There are numerous other variations, such as kick, hats, and tom fills. The slight variations that we humans make are what make a performance special and unique. After all, we’re still making music for humans, aren’t we?
The absence of feel
Without stating the obvious, quantizing parts frequently results in a lack of feel, resulting in music that sounds robotic and inhuman. I’d go so far as to say he’s voiceless.
Rick Beato, for example, released an excellent video in which he quantized John Bonham’s parts from a Led Zeppelin recording.
As a result, the product is stale and mechanical.
Why were some of the funkiest and groovy songs recorded in the 1970s and 1980s? The drums, bass, rhythm section… Everything just feels so right. It makes you want to get up and dance, which is exactly what happens when those songs are played in clubs.
Those grooves and beats, on the other hand, were recorded by real drummers, great session drummers. There was no quantizing because such things did not exist. Would they mathematically align to each beat if you put them on the grid in your DAW? Certainly not! That’s why they sound so fantastic. They have a FEEL to them. Do they still sound as good today as they did back then? They certainly do. So, why is so much music “robotized” and flawless?
Record executives in today’s music industry have yet to learn the word “feel.”
It’s unfortunate that the people making executive decisions about what gets released can only make their decisions by robotically quantizing drums and other instruments. They believe that as long as everything is mathematically perfect and perfectly in tune, it is safe to release.
Any emotional connection to the music appears to be unmeasurable and thus unimportant to these all-important people.
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The argument for both
Quantization is here to stay, whether we like it or not as artists. There are valid applications for both methods of recording music, but each situation is unique.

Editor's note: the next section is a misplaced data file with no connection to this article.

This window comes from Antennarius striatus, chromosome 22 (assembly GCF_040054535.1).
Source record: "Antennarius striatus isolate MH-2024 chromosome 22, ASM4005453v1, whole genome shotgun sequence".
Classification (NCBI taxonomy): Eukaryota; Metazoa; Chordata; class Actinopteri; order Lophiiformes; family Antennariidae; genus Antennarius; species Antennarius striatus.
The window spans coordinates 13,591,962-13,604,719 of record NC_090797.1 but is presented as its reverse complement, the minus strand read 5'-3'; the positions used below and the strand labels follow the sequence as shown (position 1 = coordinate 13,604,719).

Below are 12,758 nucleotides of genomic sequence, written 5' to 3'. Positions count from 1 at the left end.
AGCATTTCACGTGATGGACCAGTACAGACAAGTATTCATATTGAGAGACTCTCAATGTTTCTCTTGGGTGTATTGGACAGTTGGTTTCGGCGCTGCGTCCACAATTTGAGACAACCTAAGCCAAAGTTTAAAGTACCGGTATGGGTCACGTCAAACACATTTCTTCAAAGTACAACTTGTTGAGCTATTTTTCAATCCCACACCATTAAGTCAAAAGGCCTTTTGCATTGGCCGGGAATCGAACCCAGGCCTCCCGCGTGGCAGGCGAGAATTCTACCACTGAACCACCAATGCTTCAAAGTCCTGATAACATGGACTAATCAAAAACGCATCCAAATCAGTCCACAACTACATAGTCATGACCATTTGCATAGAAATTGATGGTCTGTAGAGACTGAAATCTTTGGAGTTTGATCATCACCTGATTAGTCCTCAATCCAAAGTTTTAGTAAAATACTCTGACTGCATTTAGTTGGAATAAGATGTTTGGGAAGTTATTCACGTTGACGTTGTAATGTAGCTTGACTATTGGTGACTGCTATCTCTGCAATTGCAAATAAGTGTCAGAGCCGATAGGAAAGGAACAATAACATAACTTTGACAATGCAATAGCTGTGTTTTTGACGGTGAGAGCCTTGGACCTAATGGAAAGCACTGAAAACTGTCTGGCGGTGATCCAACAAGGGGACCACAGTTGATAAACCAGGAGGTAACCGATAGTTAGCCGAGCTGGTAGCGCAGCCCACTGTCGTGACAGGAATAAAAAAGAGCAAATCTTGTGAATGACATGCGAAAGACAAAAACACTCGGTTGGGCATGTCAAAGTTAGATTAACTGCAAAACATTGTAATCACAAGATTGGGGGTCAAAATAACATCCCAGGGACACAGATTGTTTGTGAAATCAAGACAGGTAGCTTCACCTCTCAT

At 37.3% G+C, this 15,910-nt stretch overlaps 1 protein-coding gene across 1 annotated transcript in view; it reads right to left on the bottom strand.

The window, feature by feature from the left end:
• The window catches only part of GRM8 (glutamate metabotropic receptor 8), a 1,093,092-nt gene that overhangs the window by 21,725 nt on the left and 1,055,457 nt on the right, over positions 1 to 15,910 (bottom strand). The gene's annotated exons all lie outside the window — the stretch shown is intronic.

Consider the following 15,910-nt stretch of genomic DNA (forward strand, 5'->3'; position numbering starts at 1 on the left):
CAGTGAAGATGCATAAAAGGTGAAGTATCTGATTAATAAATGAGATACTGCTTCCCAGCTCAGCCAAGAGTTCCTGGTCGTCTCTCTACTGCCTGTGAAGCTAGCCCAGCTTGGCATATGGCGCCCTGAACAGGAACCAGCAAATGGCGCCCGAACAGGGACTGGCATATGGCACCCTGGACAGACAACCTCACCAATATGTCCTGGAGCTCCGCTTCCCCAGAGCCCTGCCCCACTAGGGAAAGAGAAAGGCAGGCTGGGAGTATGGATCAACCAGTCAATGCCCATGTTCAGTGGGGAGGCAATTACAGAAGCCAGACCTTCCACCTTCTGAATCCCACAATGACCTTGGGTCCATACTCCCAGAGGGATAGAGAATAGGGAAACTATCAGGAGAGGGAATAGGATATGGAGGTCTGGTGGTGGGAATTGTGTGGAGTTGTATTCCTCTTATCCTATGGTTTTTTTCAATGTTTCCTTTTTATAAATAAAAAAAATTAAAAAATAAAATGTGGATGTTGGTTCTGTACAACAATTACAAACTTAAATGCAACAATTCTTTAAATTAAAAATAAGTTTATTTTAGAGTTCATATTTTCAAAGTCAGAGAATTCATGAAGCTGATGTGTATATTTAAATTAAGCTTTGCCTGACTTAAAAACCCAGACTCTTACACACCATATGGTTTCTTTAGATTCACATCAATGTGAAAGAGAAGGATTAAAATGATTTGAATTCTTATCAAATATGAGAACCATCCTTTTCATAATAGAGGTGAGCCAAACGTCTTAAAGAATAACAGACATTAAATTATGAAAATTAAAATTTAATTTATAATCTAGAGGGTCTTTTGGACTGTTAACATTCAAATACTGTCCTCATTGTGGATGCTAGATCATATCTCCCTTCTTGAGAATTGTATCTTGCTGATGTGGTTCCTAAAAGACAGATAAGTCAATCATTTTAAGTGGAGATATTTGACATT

I prefer to see quantization in a positive light rather than a negative one.
Should you be quantifying the drum tracks for your album?
It all comes down to how good or bad they are. In this case, no “one-size-fits-all” solution exists. If you’re fortunate enough to have a great session drummer record for you, he’ll give you a feel and performance that you’ll never be able to replicate from a bad recording or by programming drums.
However, if you’re stuck with a performance that’s obviously sloppy, non-grooving, and disrupting the song’s flow, then, by all means, some quantizing is in order.
- How does quantization function?
Quantization is a production technique that allows you to make your imperfect timing perfectly in time. When you quantize a note or a group of notes, the notes are snapped to the “grid,” ensuring that all notes land exactly on the beat and/or subdivisions.
- What is the goal of quantification?
Quantization is the process of converting continuous infinite values to a smaller set of discrete finite values. It is about approximating real-world values with a digital representation that introduces limits on the precision and range of a value in the context of simulation and embedded computing.
- Should the drum be quantized?
To summarize, drum track quantizing is merely a tool for improving poor performance. It will not make the tracks sound as good as if they were played by a great session drummer. It will merely salvage the session. If you want the best results, hire the best session drummer you can afford.
- How does one go about quantizing live drums?
Choose Quantize-Locked if you intend to quantize your drum tracks. Double-click the group name at the top of the Groups inspector to rename it. To assign the other drum track channel strips to the group, open the Mixer and Option-click the group slot of the other drum track channel strips.
*** Read more: Learn How To Play Drums Without A Drum Set!
What are your thoughts on quantizing drums? Should we keep doing it or try to get more live recordings?
Please leave a comment with your thoughts and feel free to share this article if you enjoyed it.